Late Sunday or early Monday, Klo Htoo Baw troops attacked the Thai-Burmese border town of Myawaddy and parts of the Three Pagodas Pass Township. The two areas are adjacent to the Thai provinces of Tak and Kanchanaburi.
According to the Mae Sot-based Karen Information Centre, 3 people were killed and twenty injured in Myawaddy on Monday. As fighting broke out in the town, estimates of between 10,000 and 30,000 refugees crossed into Thailand. The majority were being sheltered by the 346th Border Patrol Unit near Mae Sot with UNHCR support. Up to 2000 refugees crossed into Kanchanaburi Province to flee fighting in the Three Pagodas Pass area. On Tuesday afternoon, the Bangkok Post reported that refugees began returning to Myawaddy after the town was re-taken by government troops, with the worrying statement that no new refugees would be allowed to cross into Thailand. The Democratic Voice of Burma later reported that 5000 people had returned.
Klo Htoo Baw, which means ‘gold drum’ in S’gaw Karen language, was formerly Brigade Five of the Democratic Karen Buddhist Army (DKBA). The DKBA was formed in 1994 after a major split with the S’gaw Christian-dominated Karen National Union. Klo Htoo Baw broke away from the DKBA in April, rejecting plans to integrate into the Border Guard Force as part of the Burmese regime’s ‘Roadmap to Democracy’ Karen National Union officials have estimated that 300 Klo Htoo Baw troops were involved in the attacks.
Previously, DKBA brigades operated relatively autonomously with extensive local business dealings, as is the case with other Burmese insurgent groups. Myawaddy is strategically important as the main border crossing linking Yangon with Thailand and a centre for cross-border trade.
Col Saw Lah Pwe (AKA Na Kham Mwe), the head of Klo Htoo Baw, told the Irrawaddy on Tuesday that he ordered the attacks in response to Sunday’s elections: ‘We heard that the Burmese military regime forced the residents of Myawaddy to vote. People didn’t want to go, but we heard that the junta threatened them with a gun. So we started to deploy our troops in Myawaddy for security.’ There are also unconfirmed reports that Klo Htoo Baw soldiers took Myawaddy after first being attacked by government troops.
According to a Karen National Liberation Army informant, who has close dealings with Klo Htoo Baw, the fighting was part of a Burmese military operation to force Klo Htoo Baw to join the Border Guard Force and register their weapons.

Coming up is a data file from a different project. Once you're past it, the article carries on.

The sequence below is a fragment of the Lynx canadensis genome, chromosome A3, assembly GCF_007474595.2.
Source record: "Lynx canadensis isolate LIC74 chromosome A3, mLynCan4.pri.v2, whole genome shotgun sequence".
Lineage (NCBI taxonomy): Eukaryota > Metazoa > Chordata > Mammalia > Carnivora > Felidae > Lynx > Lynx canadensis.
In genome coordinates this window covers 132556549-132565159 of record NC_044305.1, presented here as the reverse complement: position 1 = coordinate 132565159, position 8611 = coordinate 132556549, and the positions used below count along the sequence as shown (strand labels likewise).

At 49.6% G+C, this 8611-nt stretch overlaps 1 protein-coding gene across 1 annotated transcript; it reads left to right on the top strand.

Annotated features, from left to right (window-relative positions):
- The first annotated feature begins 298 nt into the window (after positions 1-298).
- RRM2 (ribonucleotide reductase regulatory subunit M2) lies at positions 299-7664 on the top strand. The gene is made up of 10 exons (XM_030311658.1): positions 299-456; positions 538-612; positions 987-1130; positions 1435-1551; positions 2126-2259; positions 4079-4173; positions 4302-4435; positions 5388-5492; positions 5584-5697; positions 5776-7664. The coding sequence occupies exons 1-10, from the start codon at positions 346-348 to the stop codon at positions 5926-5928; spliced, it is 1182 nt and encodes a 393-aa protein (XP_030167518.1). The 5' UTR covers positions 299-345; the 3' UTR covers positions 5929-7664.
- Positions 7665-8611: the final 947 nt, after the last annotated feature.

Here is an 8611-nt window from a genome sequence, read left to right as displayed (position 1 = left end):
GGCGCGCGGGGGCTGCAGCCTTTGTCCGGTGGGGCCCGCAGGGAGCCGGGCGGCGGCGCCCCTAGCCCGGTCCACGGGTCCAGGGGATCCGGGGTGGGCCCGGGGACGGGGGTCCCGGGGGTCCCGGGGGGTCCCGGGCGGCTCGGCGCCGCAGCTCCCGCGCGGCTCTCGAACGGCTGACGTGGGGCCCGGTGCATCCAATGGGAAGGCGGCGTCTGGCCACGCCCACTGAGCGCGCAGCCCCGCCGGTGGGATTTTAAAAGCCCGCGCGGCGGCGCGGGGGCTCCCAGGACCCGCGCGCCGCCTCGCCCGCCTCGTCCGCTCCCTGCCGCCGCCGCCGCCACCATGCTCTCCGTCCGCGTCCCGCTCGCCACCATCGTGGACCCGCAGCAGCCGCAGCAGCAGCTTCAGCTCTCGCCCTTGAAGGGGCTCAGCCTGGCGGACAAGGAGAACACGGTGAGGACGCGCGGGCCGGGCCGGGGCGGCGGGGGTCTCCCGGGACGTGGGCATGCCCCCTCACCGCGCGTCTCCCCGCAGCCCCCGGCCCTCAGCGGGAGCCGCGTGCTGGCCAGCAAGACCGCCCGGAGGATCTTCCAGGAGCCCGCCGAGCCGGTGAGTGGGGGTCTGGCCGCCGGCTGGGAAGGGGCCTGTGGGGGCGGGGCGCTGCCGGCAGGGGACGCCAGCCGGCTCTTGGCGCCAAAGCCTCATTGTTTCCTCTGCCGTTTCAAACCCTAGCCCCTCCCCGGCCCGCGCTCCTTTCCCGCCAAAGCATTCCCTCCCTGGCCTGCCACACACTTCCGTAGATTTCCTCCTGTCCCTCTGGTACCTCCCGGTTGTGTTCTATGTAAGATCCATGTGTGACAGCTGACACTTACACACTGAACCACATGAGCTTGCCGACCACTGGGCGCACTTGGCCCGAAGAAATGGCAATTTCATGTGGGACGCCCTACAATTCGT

While some Karen National Union leaders have said they are willing to provide military support to Klo Htoo Baw troops (here and here), one Karen National Liberation Army informant operating in the area thought an alliance is unlikely: “[Klo Htoo Baw] are not going to officially join with the Karen National Liberation Army. Now a lot of media are writing that because the DKBA broke the ceasefire, they will start working with us again. In reality, some of the DKBA have continued to work with us underground since the military regime first announced their plans for the Border Guard Force.”
“Of course we don’t like the idea that the DKBA made a ceasefire with the Burmese regime. They have been working with the government for so many reasons but the outcome of the ceasefire has come to nothing. Some of the DKBA realized that so they’ve changed sides again. Now they’re in trouble so we have to help them as they are our brothers.”
He added that a number of DKBA soldiers had also been defecting to his battalion rather than joining the Border Guard Force. While the two Karen groups have been at war with each other, there are extensive informal local networks between them involving intelligence sharing, transportation, trade as well as personal and familial relationships. Based on the political, social and economic situation, the local boundaries between allies and enemies are always changing.
Karen National Liberation Army brigades are squeezed between Thai and Burmese authorities and other non state factions. A local informant explained, “we [the Karen National Liberation Army] have been very quiet during the election – we couldn’t do anything because local Thai authorities pressured us [opposition groups] to be quiet and let the elections run peacefully. We followed that request because we don’t want our border routes to be shut down so it is significant that Klo Htoo Baw carried out operations during these days.”
In addition to the tragic human cost of the protracted conflict, there are serious environmental concerns as logging is a key source of revenue for Klo Htoo Baw.
Meanwhile, there are worrying signs that conflict could snowball in other parts of the country, as former ceasefire groups who have refused to join the Border Guard Force are preparing for battle. Key insurgent groups came together recently to form a new alliance that includes a ‘Federal Army.’